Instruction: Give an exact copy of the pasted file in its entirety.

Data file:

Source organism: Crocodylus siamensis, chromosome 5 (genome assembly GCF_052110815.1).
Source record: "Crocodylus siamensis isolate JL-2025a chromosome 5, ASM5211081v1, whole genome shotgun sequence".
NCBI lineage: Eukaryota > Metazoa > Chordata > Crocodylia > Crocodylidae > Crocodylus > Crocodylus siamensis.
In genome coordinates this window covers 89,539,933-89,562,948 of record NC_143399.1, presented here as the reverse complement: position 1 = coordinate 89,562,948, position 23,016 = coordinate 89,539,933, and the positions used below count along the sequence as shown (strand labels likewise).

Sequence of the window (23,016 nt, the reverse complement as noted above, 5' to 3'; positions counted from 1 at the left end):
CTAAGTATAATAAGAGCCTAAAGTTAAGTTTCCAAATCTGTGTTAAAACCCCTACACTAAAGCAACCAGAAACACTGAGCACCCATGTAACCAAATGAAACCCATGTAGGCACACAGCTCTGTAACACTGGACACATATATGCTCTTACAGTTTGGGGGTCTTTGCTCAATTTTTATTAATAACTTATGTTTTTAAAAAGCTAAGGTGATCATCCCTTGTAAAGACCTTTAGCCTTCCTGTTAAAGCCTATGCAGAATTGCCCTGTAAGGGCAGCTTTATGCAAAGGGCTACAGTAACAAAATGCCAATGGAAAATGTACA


Source organism: Crocodylus siamensis, chromosome 5 (genome assembly GCF_052110815.1).
Source record: "Crocodylus siamensis isolate JL-2025a chromosome 5, ASM5211081v1, whole genome shotgun sequence".
NCBI lineage: Eukaryota > Metazoa > Chordata > Crocodylia > Crocodylidae > Crocodylus > Crocodylus siamensis.
In genome coordinates this window covers 89,539,933-89,562,948 of record NC_143399.1, presented here as the reverse complement: position 1 = coordinate 89,562,948, position 23,016 = coordinate 89,539,933, and the positions used below count along the sequence as shown (strand labels likewise).

Sequence of the window (23,016 nt, the reverse complement as noted above, 5' to 3'; positions counted from 1 at the left end):
CTAAGTATAATAAGAGCCTAAAGTTAAGTTTCCAAATCTGTGTTAAAACCCCTACACTAAAGCAACCAGAAACACTGAGCACCCATGTAACCAAATGAAACCCATGTAGGCACACAGCTCTGTAACACTGGACACATATATGCTCTTACAGTTTGGGGGTCTTTGCTCAATTTTTATTAATAACTTATGTTTTTAAAAAGCTAAGGTGATCATCCCTTGTAAAGACCTTTAGCCTTCCTGTTAAAGCCTATGCAGAATTGCCCTGTAAGGGCAGCTTTATGCAAAGGGCTACAGTAACAAAATGCCAATGGAAAATGTACA